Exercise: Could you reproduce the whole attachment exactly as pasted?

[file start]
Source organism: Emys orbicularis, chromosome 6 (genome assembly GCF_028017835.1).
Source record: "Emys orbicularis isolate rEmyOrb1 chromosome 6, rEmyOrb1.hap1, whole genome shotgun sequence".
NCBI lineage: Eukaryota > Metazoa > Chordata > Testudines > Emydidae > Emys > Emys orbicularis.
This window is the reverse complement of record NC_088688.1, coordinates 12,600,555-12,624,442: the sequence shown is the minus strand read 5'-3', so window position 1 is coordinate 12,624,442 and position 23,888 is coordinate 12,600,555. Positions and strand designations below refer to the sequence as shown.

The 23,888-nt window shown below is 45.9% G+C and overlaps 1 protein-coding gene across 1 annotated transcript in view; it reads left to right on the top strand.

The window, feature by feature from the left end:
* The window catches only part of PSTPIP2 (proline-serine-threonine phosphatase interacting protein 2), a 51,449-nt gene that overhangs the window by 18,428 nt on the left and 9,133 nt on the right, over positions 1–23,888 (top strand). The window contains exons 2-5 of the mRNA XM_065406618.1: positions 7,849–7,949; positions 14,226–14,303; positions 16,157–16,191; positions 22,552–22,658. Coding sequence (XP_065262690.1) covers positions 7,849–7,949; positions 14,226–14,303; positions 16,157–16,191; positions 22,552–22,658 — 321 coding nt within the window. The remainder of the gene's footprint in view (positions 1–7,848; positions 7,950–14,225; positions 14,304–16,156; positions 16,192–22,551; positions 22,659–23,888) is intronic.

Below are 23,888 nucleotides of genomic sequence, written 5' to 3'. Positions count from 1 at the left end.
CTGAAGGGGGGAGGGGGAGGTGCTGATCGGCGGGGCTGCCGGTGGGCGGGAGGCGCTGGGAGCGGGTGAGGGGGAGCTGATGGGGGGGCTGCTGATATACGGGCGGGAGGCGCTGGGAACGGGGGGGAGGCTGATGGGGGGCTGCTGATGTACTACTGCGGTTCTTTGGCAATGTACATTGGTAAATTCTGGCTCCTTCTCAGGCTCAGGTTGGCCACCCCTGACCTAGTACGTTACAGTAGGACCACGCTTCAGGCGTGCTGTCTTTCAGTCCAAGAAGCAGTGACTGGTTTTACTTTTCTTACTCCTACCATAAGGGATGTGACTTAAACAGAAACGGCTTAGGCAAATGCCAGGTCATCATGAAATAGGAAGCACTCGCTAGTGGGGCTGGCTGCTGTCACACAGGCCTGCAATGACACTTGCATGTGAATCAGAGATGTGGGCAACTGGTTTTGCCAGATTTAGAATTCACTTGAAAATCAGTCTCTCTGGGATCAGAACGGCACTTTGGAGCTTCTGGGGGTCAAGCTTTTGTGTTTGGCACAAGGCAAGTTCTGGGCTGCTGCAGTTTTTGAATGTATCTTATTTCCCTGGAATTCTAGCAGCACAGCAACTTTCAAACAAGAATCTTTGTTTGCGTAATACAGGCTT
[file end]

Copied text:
Source organism: Emys orbicularis, chromosome 6 (genome assembly GCF_028017835.1).
Source record: "Emys orbicularis isolate rEmyOrb1 chromosome 6, rEmyOrb1.hap1, whole genome shotgun sequence".
NCBI lineage: Eukaryota > Metazoa > Chordata > Testudines > Emydidae > Emys > Emys orbicularis.
This window is the reverse complement of record NC_088688.1, coordinates 12,600,555-12,624,442: the sequence shown is the minus strand read 5'-3', so window position 1 is coordinate 12,624,442 and position 23,888 is coordinate 12,600,555. Positions and strand designations below refer to the sequence as shown.

The 23,888-nt window shown below is 45.9% G+C and overlaps 1 protein-coding gene across 1 annotated transcript in view; it reads left to right on the top strand.

The window, feature by feature from the left end:
* The window catches only part of PSTPIP2 (proline-serine-threonine phosphatase interacting protein 2), a 51,449-nt gene that overhangs the window by 18,428 nt on the left and 9,133 nt on the right, over positions 1–23,888 (top strand). The window contains exons 2-5 of the mRNA XM_065406618.1: positions 7,849–7,949; positions 14,226–14,303; positions 16,157–16,191; positions 22,552–22,658. Coding sequence (XP_065262690.1) covers positions 7,849–7,949; positions 14,226–14,303; positions 16,157–16,191; positions 22,552–22,658 — 321 coding nt within the window. The remainder of the gene's footprint in view (positions 1–7,848; positions 7,950–14,225; positions 14,304–16,156; positions 16,192–22,551; positions 22,659–23,888) is intronic.

Below are 23,888 nucleotides of genomic sequence, written 5' to 3'. Positions count from 1 at the left end.
CTGAAGGGGGGAGGGGGAGGTGCTGATCGGCGGGGCTGCCGGTGGGCGGGAGGCGCTGGGAGCGGGTGAGGGGGAGCTGATGGGGGGGCTGCTGATATACGGGCGGGAGGCGCTGGGAACGGGGGGGAGGCTGATGGGGGGCTGCTGATGTACTACTGCGGTTCTTTGGCAATGTACATTGGTAAATTCTGGCTCCTTCTCAGGCTCAGGTTGGCCACCCCTGACCTAGTACGTTACAGTAGGACCACGCTTCAGGCGTGCTGTCTTTCAGTCCAAGAAGCAGTGACTGGTTTTACTTTTCTTACTCCTACCATAAGGGATGTGACTTAAACAGAAACGGCTTAGGCAAATGCCAGGTCATCATGAAATAGGAAGCACTCGCTAGTGGGGCTGGCTGCTGTCACACAGGCCTGCAATGACACTTGCATGTGAATCAGAGATGTGGGCAACTGGTTTTGCCAGATTTAGAATTCACTTGAAAATCAGTCTCTCTGGGATCAGAACGGCACTTTGGAGCTTCTGGGGGTCAAGCTTTTGTGTTTGGCACAAGGCAAGTTCTGGGCTGCTGCAGTTTTTGAATGTATCTTATTTCCCTGGAATTCTAGCAGCACAGCAACTTTCAAACAAGAATCTTTGTTTGCGTAATACAGGCTT